In the palm-shaded oasis of West Hollywood, we meet Dennis, a promising photographer. As he prepares to celebrate his twenty-eighth birthday, he laments, ' I can't decide if my friends are ...
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Jeffrey, a young gay man in New York, decides that sex is too much and decided to become celibate. He immediately meets the man of his dreams and must decide whether or not love is worth ... See full summary »
Michael T. Weiss,
Tony Award-winning actor and playwright Harvey Fierstein re-creates his role as the unsinkable Arnold Beckoff in this film adaptation of the smash Broadway play TORCH SONG TRILOGY. A very ... See full summary »
In the perfectly normal town of Louisville, KY, there is a perfectly normal man living the perfect life. David Dailey is a man who has it all: A great career, a community that adores him, ... See full summary »
Gregory invites seven friends to spend the summer at his large, secluded 19th-century home in upstate New York. The seven are: Bobby, Gregory's "significant other," who is blind but who ... See full summary »
In the palm-shaded oasis of West Hollywood, we meet Dennis, a promising photographer. As he prepares to celebrate his twenty-eighth birthday, he laments, ' I can't decide if my friends are the best or worst thing that ever happened to me.' The gang includes Benji, the punkish innocent with a penchant for gym bodies; Howie, the psychology grad student who thinks too much and lives too little; Cole, the charismatic actor who accidentally keeps stealing everybody's guy; Patrick, the cynical quipster, and Taylor, resident drama queen, who, until recently, prided himself on his long-term relationship. Providing sage advice and steady work is Jack, the beloved patriarch whose restaurant is a haven for them all. When tragedy strikes the group, the friendships are put to the test. Written by
In the final party scene, actor Justin Theroux wasn't given a call time to show up on set but he surprisingly appeared 5 minutes before his scene was to be shot. See more »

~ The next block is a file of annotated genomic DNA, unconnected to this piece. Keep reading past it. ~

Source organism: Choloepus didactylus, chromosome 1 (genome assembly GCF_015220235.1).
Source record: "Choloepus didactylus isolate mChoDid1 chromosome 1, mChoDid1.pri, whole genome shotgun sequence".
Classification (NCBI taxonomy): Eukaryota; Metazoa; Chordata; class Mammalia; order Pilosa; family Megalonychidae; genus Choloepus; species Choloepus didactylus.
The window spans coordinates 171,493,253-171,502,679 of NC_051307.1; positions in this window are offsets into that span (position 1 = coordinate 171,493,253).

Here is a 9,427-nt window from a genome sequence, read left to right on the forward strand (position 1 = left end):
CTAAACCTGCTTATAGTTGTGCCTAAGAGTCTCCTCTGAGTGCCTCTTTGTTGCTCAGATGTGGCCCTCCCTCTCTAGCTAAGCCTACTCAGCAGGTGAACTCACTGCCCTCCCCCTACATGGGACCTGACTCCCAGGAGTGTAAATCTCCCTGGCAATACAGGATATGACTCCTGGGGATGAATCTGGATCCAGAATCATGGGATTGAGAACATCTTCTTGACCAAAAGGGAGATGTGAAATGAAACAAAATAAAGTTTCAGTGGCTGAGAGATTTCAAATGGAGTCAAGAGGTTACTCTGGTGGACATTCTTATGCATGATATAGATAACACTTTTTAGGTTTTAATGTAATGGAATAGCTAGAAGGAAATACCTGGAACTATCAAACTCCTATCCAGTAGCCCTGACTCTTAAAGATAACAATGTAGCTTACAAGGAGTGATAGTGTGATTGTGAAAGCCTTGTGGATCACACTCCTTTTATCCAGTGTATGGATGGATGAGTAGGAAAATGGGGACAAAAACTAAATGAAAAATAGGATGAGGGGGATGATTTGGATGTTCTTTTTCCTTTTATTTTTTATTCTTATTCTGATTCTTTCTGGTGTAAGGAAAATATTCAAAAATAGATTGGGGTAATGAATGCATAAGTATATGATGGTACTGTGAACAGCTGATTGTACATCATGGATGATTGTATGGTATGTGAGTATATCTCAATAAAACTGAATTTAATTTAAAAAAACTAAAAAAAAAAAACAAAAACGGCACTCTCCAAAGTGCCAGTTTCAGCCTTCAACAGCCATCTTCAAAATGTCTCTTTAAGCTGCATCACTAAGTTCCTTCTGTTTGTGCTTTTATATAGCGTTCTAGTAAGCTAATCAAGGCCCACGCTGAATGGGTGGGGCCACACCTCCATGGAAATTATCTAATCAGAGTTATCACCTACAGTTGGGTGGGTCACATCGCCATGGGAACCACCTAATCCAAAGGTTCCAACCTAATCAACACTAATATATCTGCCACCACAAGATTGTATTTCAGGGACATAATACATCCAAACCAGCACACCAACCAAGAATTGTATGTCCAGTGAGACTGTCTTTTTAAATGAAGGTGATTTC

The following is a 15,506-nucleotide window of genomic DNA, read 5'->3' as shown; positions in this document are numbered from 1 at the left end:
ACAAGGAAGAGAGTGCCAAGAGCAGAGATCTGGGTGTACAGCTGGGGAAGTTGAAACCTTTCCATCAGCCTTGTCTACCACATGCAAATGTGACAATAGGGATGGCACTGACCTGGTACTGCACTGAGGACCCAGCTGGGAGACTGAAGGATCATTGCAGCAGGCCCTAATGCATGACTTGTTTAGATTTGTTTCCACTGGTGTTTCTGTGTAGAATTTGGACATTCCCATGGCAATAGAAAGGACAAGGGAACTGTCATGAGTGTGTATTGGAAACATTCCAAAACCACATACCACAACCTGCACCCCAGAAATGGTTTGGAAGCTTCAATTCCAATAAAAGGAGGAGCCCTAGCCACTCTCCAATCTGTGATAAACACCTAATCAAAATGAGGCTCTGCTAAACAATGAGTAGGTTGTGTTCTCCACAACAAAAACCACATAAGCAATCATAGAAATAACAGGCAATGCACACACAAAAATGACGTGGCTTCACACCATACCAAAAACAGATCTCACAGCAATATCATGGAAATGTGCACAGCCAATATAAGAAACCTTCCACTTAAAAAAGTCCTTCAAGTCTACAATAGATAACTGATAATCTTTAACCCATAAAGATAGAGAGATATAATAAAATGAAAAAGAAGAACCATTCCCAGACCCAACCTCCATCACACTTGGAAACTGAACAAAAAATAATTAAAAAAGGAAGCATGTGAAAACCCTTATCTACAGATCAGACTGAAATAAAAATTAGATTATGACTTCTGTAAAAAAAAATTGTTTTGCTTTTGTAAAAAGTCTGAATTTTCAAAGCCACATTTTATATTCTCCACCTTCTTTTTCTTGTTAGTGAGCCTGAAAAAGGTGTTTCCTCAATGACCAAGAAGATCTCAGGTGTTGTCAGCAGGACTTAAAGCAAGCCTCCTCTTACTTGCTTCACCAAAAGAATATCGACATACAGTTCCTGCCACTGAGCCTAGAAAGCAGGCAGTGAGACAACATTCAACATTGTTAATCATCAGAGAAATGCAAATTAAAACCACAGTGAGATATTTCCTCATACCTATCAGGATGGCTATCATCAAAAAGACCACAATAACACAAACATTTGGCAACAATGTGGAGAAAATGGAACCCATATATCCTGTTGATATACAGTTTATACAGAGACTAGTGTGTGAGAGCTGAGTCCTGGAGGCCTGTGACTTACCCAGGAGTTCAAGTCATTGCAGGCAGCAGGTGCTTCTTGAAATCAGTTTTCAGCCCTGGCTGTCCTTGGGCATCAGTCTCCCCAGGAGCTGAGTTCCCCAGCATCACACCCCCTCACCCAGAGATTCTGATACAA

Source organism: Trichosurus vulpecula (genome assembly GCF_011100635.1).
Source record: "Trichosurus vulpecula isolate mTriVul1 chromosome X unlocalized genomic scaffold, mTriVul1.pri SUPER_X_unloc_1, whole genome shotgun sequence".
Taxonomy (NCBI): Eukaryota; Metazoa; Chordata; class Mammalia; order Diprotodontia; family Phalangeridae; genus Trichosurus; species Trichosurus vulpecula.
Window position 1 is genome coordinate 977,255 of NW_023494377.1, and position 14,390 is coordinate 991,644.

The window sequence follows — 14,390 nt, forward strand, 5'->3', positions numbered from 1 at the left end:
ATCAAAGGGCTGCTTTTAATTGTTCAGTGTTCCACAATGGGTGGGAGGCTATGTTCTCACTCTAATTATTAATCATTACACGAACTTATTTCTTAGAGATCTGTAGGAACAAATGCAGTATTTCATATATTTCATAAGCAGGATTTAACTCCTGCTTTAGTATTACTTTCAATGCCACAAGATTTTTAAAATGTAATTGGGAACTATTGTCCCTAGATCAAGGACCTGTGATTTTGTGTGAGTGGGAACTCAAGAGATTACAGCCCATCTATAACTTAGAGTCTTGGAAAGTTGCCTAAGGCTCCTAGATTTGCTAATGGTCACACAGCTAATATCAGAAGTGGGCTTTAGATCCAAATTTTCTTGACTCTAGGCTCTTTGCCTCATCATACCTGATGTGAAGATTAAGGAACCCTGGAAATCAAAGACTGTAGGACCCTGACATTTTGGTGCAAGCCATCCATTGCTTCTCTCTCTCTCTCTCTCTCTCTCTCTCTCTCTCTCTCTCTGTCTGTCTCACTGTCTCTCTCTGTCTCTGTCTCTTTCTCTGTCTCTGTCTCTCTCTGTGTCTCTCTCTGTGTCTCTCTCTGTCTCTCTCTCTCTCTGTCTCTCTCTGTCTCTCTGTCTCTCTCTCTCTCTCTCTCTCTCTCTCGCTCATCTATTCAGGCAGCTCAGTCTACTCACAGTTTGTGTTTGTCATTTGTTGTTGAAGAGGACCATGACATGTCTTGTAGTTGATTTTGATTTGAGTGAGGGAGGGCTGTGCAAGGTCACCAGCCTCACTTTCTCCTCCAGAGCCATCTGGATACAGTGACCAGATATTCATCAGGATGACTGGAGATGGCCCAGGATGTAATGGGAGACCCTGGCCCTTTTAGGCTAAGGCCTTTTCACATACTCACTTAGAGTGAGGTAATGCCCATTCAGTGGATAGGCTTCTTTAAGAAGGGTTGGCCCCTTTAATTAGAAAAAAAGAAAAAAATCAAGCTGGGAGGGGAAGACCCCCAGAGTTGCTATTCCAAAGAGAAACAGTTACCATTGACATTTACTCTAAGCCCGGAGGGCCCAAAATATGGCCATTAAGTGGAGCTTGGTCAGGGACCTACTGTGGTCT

As Cole closes the door of the rental car, you can see the director, cameraman, soundman (with boom mic) reflected in the closing door. See more »
I thought my mom would be cooler, she was a 60's love child. When she caught me smoking pot with my friends all she said was 'I hope you didn't pay market for that'. But when I told her I was gay she didn't speak to me for a month.
How is she now?
Better. She still refers to the homosexual community as 'The Gays', like they live on her block.
[in a feminine voice]
'Dennis, I heard The Gays had a parade... did you go'?
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Greg Berlanti's film is worthy of a lot of praise in a society where gay men tend to only fulfill certain stereotypes. A character, Howie mentions how he would like to see gay men being represented as something other than the woman's best friend, the hustler, the aids victim or the sex addict and this film does tend to try hard to avoid these stereotypes. The script is brilliantly written and sparkles when it is at its peak. At its worst, it may be a little bit cliche ridden but hey..it also has originality ( I have taken "Meanwhile" and now its commonplace down ere!) and is not afraid to portray gay men as just a group of lads who are falling in and out of relationships, liek any other group of young men. However certain characters do tend to bring the pace down a little and it does sometimes seem to have the sentiment that gay men have got it so bad compared to everyone else in the world. Timothy Olyphant stands out here in an able cast, made up primarily of TV actors. My only grumble was the inclusion of the lesbian couple who seemed to only be there to represent the ladies and also to give Howie a meatier role. 4/5
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